The Other Side of Hope: A timeless humanism
by Fabien Lemercier
- BERLIN 2017: Aki Kaurismäki brings us an uplifting but achingly realistic fable about the plight of refugees, with all the hallmarks of his inimitable style
“I live here! This is my room!” — “No, it’s my bin shelter!” A Syrian fleeing the tragedies of war goes underground in the heart of Helsinki after his application for asylum is rejected. His hiding place is stumbled upon by a native Finn, and the two men come to blows until the latter decides to feed and shelter his new acquaintance. It’s a scene that epitomises the now-familiar signature of the work of Aki Kaurismäki, that master of off-beat tragi-comedy: masculinity and compassion, biting wit with an exquisite sensitivity just below the surface, a staunch affection for the hidden lives of people in today’s society and archetypes handled with great subtlety, like a caricaturist who creates an idealised image only to bring the macro and the micro into closer alignment — all wrapped up in a timeless visual style and pared-down production with echoes of the pioneers of silent film (Chaplin) and their devotees (Tati).
This inimitable and distinctly personal cinematic world is evident once again in the superb The Other Side of Hope [+see also:
Q&A: Aki Kaurismäki
film profile], presented in the official competition at the 67th Berlinale. This is the first time that Kaurismäki has been in the running for a Golden Bear, after three earlier appearances in the Forum section (1990, 1992 and 1999), four rounds at Cannes and one at Venice. But his latest work also reveals a shift towards a more politically-engaged type of film; five years after Le Havre [+see also:
interview: Aki Kaurismäki
film profile], he’s sticking with the theme of illegal immigration.
The screenplay, written by the director himself, weaves together the stories of two men who have both struck out in search of a new life. Wikström (the inscrutable Sakari Kuosmanen, a familiar face in Kaurismäki’s films) leaves his wife, sells the shirts he used to wear in his job as a sales rep, wins a wad of cash playing poker and takes over an unassuming restaurant named La Chope Dorée, along with its staff: a doorman, played by Ilkka Koivula, a chef (Janne Hyytiäinen) and a waitress (Nuppu Koivu). Meanwhile, Khaled (Sherwan Haji), originally from Syria, emerges from the hold of a ship, applies for political asylum, waits in a retention centre for his fate to be decided and then escapes, narrowly avoiding being sent back to his native country. At this point, our two protagonists meet (although they have in fact crossed paths earlier, when Wikström almost ran the refugee over with his car) and the restaurant team take Khaled under wing. He is desperate to find his sister, of whom he lost track somewhere along the road to exile.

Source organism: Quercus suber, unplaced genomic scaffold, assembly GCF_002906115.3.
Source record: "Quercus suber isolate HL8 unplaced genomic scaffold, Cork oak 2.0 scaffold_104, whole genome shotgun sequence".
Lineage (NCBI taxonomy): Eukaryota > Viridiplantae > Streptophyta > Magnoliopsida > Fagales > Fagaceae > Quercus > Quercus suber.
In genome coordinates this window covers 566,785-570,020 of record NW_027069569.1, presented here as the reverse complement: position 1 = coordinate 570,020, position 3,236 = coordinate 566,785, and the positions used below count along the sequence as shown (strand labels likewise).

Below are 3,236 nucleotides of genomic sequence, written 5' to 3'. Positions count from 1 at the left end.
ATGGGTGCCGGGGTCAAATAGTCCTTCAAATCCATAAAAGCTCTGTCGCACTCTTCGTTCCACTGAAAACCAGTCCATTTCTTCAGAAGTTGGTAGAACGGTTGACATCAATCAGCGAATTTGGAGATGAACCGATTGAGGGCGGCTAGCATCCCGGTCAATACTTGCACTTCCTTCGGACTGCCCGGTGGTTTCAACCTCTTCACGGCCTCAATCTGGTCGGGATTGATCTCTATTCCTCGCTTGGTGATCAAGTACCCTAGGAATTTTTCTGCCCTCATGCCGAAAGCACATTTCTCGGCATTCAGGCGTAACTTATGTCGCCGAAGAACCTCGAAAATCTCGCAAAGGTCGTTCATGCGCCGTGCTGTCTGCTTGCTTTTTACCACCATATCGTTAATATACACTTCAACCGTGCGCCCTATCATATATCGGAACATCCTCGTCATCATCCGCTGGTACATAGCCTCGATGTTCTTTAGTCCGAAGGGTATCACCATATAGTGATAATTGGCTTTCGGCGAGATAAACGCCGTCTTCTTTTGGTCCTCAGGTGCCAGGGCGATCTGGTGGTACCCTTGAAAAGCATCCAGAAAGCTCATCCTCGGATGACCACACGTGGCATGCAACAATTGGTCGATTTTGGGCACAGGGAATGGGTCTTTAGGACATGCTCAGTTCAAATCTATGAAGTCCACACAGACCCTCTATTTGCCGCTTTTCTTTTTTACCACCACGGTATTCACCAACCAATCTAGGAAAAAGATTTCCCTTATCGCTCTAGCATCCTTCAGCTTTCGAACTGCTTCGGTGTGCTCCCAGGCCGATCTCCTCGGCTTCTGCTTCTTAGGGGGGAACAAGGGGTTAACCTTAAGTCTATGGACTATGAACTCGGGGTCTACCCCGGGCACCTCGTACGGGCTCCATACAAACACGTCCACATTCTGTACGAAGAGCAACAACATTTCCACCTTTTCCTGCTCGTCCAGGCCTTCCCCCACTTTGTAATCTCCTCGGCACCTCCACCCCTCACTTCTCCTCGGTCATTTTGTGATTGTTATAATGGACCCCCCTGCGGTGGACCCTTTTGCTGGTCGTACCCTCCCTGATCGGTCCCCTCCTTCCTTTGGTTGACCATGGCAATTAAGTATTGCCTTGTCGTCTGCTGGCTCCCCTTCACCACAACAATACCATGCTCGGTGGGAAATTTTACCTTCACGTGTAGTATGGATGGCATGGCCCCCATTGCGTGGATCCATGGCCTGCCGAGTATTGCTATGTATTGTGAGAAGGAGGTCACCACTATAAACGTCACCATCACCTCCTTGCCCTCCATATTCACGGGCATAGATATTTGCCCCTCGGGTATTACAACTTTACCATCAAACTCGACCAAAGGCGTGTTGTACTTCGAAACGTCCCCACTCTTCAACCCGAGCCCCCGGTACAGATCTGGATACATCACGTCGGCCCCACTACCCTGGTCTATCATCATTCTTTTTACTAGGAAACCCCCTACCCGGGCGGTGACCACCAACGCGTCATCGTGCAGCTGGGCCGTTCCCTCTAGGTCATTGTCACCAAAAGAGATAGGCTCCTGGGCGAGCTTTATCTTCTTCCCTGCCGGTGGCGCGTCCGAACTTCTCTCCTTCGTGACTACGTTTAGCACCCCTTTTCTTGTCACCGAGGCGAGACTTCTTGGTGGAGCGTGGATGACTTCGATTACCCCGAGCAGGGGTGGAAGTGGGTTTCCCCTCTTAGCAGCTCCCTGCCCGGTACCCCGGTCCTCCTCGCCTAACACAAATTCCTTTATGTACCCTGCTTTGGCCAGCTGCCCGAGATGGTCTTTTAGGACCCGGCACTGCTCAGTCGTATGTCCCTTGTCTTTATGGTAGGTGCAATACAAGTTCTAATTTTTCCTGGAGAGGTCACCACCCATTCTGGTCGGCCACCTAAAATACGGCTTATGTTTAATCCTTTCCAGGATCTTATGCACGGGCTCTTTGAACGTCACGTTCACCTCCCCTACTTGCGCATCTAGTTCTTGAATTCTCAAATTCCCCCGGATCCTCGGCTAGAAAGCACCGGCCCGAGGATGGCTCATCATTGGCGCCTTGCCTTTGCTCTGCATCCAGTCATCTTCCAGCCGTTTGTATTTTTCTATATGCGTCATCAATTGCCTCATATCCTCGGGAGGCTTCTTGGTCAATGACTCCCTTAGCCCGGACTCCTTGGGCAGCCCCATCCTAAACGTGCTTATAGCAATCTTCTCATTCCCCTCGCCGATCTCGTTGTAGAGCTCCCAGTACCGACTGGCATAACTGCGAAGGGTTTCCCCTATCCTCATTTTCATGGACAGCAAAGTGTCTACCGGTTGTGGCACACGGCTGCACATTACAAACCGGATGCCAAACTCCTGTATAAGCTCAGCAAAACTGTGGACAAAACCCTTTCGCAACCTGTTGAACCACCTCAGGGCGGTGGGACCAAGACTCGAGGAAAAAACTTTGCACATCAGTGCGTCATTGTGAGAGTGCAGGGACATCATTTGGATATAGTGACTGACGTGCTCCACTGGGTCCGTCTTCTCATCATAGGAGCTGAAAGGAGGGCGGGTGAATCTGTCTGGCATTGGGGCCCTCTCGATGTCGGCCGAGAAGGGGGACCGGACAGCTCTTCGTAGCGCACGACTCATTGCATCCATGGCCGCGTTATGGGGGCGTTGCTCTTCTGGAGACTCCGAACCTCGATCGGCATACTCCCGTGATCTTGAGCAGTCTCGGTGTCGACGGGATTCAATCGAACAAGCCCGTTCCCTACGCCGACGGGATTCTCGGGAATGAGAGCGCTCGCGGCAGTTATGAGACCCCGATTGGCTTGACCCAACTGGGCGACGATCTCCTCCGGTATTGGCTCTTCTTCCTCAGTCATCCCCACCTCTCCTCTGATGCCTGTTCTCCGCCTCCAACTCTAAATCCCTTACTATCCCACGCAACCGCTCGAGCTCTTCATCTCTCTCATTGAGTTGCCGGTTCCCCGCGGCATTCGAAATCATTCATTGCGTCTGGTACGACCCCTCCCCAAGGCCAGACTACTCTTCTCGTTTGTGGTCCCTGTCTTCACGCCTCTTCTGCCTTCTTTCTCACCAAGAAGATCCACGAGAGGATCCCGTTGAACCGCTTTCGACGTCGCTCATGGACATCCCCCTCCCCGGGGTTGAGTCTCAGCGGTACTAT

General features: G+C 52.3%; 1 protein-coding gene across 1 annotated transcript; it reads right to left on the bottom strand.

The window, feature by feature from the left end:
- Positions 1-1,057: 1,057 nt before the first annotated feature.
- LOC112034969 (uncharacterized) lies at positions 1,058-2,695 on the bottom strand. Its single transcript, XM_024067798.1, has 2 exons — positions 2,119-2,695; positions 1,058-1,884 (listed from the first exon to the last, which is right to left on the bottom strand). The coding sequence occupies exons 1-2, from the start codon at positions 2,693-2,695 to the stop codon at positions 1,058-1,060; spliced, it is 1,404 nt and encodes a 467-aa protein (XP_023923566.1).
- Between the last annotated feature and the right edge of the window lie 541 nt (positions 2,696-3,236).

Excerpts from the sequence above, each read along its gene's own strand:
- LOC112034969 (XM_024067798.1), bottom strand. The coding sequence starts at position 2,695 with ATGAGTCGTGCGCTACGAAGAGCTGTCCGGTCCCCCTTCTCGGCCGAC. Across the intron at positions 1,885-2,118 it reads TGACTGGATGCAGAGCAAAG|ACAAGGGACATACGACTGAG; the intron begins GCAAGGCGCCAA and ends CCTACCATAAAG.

Full of the dry little touches for which Kaurismäki is known, mocking the norms and customs of Finnish society with affectionate satire, The Other Side of Hope transposes its highly contemporary story to a 1960s setting, interspersed with live rock sequences from the same era that are slotted neatly into the unfolding plot (another Kaurismäkian device). While at heart this is a story about humanism and solidarity, told with cool and unabashed optimism, its author also makes skilful use of a number of simple scenes to give a very powerful impression, infused with a blend of shame and brutality, of the burden that Khaled carries with him: his family wiped out in Aleppo; his journey to Europe, riddled with pitfalls; the injustice of being refused asylum; his solitude; the racist taunts he endures (“See you later, camel herder!”); and his struggle to fit in. “I pretend”, he says, “they send the sad ones back straight away. You have to make out that you’re smiling, but never in the street, or you’ll look crazy...” Aki Kaurismäki explores this grim reality, paying homage, in his own way and using every masterful cinematic trick at his disposal, to those destitute people from far-off lands who, after all, bear so much resemblance to the unseen working-class Europeans with whom he has always had so much sympathy. It’s an affection that bridges the divide between sorrow and the smile that, watching his work, we just can’t keep inside.
(Translated from French)
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